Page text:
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Gary M. Barraco
Director,
Global Product Marketing
Amber Road


Supply Chain Comment

Gary M. Barraco
Director, Global Product Marketing
Amber Road


Gary is responsible for developing strategic product marketing direction and presenting the Amber Road brand and solutions worldwide. As the platform evangelist, Gary develops and launches customer insights, go-to-market plans, product messaging and content, and field marketing tactics which establish Amber Road’s solutions as a standard in the Global Trade Management space.

Previously, Gary was VP, Industry Development for ecVision for 9 years prior to its acquisition by Amber Road. He also held marketing positions with tech companies where he was instrumental in implementing programs that yielded exponential growth and spearheaded alliance relationships with a range of third-party organizations. He has 20 years of active military service where his primary specialty was providing marketing support to Army National Guard recruiting and retention operations in New Jersey.


For more information, please visit http://www.amberroad.com

September 18, 2018

Digital Data for Global Supply Chain Analytics


Analytics Help Understand the Past so Predictions for the Future Will be More Accurate

 

“If you can’t see it, you can’t affect change.” This is true for every aspect of global supply chains. The fact of the matter is, even in today’s digital world, most supply chain executives don’t know what is happening in their global operations.  The simple truth is that most of the global supply chain information is spread out across disparate and siloed technology systems or processes.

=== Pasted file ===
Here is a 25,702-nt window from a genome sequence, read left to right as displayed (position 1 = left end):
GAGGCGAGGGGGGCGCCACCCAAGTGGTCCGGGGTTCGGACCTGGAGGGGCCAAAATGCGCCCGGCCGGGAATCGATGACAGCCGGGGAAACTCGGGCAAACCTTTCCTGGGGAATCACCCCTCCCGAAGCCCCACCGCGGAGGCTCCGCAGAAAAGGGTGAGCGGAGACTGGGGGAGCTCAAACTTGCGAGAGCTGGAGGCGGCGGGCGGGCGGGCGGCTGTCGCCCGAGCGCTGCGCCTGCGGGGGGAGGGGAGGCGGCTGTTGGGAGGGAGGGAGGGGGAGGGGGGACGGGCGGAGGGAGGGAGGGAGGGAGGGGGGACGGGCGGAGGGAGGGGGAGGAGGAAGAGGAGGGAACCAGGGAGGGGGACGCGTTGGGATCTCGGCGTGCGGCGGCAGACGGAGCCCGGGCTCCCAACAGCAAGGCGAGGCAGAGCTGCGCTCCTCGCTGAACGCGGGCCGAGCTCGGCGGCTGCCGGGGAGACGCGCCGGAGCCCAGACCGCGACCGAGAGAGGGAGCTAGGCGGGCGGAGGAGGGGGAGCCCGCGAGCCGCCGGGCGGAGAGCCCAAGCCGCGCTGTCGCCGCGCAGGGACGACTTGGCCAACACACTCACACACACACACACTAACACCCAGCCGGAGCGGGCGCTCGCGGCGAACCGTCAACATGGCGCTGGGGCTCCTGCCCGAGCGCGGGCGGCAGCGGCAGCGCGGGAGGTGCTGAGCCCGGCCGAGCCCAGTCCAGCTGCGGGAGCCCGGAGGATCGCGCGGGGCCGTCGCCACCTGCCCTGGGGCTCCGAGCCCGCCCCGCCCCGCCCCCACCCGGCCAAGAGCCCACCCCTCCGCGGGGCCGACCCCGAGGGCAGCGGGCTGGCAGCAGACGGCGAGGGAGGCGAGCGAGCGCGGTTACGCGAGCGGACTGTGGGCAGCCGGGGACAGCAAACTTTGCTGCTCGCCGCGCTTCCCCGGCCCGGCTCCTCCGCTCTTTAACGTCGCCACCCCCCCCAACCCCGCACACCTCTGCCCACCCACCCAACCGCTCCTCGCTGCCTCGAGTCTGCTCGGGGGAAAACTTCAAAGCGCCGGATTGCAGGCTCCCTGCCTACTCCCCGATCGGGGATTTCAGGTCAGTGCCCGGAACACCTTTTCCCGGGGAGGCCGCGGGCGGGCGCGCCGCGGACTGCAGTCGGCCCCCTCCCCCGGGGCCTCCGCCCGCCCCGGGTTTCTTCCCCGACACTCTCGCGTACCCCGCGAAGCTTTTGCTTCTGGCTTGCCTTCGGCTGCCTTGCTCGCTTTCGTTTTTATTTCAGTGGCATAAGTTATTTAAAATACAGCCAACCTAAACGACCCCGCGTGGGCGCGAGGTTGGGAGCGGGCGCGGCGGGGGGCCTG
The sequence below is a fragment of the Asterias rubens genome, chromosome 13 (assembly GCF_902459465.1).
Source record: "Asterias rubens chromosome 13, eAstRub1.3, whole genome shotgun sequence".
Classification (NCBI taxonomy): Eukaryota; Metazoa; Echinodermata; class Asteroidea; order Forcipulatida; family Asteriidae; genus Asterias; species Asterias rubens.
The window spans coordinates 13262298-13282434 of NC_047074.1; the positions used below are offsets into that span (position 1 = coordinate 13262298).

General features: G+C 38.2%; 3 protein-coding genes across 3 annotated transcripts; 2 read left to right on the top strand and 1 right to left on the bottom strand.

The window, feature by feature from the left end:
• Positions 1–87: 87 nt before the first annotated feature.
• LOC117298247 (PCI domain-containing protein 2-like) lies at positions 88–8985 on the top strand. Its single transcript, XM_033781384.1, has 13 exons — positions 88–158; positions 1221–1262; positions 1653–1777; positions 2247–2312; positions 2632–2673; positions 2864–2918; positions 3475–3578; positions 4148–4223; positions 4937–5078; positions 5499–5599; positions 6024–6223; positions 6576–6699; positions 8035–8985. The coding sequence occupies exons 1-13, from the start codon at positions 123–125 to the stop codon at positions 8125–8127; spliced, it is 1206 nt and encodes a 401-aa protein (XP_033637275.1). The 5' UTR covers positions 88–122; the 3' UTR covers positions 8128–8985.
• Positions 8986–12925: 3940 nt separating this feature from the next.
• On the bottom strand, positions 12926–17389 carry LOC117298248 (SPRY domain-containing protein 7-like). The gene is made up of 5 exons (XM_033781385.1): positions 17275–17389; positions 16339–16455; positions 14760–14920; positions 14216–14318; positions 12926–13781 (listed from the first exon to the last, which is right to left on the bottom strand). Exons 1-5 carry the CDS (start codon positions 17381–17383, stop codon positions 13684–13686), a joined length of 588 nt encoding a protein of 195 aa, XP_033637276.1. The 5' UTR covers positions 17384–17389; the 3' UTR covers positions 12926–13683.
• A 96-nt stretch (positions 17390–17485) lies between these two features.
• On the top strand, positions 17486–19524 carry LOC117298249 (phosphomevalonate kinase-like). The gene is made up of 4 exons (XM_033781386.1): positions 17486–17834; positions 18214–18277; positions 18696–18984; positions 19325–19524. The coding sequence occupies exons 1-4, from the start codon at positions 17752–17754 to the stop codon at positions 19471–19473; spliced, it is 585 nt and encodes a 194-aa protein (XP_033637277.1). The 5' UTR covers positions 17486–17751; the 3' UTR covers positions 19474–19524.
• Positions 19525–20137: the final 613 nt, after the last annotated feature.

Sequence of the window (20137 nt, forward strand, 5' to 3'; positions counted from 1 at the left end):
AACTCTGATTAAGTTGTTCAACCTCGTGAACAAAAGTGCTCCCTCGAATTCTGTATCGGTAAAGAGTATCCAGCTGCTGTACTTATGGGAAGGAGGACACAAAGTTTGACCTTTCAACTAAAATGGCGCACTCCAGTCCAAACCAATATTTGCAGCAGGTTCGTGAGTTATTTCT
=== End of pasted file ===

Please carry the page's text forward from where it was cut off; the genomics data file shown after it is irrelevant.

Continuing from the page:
In many cases, these systems are external systems owned by third-party logistics providers like freight forwarders or customs brokers.  When this information is decentralized, even simple questions are hard to answer.  It takes too long to get answers and even then, the information is generally not complete and perhaps inaccurate. Without access to timely and complete information, your business is essentially flying blind.  


Barraco Says...

Supply chains are going digital and now data is being created from a wide-range of sources, and we are flooded with data. 

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You find yourself in a Catch-22 situation; you have tons of data. For example, you know how much product your customers have ordered to the kilowatts per hour your factory in China is using to the GPS location of a carton on the way to your store in Saskatchewan. But you need to harness all of the bits and bytes of digital data and make it useful for your supply chain.

Data, data everywhere.

The industry has been complaining about data quality for years and the research says the same. A 2017 Deloitte study1 found 49% of procurement officers believe data quality is a major barrier; but 42% blame maladies on the lack of data integration. This data quality issue isn’t news to anyone, but it has continually limited many companies.